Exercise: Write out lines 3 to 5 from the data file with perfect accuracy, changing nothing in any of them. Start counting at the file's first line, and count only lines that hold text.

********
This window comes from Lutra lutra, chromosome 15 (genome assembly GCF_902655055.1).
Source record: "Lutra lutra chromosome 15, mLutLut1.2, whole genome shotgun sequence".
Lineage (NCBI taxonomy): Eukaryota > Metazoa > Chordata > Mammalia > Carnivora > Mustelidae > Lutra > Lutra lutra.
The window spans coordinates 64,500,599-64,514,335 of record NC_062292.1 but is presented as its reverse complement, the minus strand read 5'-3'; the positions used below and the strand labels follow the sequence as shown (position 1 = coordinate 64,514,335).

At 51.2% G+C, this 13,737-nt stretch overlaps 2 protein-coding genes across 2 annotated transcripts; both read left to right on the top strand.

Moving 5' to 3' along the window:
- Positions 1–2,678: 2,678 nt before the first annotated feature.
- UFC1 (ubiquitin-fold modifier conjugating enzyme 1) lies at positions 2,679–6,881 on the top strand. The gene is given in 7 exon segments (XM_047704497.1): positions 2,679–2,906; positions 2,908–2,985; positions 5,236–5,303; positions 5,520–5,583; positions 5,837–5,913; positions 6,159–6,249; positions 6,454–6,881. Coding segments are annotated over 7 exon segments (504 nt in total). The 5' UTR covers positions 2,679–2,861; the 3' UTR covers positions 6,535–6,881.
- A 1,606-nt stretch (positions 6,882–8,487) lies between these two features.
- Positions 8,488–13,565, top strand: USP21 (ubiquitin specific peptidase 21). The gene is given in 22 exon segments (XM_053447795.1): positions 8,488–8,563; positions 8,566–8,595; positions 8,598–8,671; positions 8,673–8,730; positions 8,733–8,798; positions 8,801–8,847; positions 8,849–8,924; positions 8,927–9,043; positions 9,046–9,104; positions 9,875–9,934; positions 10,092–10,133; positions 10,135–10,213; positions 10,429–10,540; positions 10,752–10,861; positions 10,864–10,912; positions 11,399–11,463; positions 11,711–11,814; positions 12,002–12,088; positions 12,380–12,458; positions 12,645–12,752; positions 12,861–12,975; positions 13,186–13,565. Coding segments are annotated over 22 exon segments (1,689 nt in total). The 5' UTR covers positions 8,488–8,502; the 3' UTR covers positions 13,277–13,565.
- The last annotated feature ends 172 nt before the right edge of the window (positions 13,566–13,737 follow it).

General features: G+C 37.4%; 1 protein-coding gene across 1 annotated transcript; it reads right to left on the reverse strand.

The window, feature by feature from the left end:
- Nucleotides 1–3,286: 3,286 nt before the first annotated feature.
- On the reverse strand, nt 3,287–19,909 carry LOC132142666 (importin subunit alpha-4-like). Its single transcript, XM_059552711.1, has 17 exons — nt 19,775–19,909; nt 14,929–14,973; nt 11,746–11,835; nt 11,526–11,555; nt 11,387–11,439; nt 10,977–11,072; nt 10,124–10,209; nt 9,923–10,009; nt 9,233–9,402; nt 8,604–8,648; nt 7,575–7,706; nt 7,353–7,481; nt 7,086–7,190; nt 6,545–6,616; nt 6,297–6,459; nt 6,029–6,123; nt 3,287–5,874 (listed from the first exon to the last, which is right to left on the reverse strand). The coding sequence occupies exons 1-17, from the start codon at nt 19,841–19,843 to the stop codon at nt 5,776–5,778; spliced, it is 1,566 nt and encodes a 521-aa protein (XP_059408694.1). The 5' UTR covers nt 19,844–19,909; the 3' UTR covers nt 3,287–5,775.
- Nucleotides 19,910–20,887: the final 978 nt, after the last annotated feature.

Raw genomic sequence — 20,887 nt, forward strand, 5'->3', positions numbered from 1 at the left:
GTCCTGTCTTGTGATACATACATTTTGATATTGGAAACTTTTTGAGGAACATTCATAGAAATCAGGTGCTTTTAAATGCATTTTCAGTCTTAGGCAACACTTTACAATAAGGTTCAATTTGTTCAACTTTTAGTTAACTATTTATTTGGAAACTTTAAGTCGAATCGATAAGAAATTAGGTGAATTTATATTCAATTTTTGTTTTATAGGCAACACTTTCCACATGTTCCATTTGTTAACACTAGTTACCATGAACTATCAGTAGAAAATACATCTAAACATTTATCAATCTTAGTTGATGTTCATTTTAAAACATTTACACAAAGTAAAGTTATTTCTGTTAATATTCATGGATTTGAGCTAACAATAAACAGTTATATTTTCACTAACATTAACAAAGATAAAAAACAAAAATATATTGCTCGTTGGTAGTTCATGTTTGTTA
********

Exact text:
Lineage (NCBI taxonomy): Eukaryota > Metazoa > Chordata > Mammalia > Carnivora > Mustelidae > Lutra > Lutra lutra.
The window spans coordinates 64,500,599-64,514,335 of record NC_062292.1 but is presented as its reverse complement, the minus strand read 5'-3'; the positions used below and the strand labels follow the sequence as shown (position 1 = coordinate 64,514,335).

At 51.2% G+C, this 13,737-nt stretch overlaps 2 protein-coding genes across 2 annotated transcripts; both read left to right on the top strand.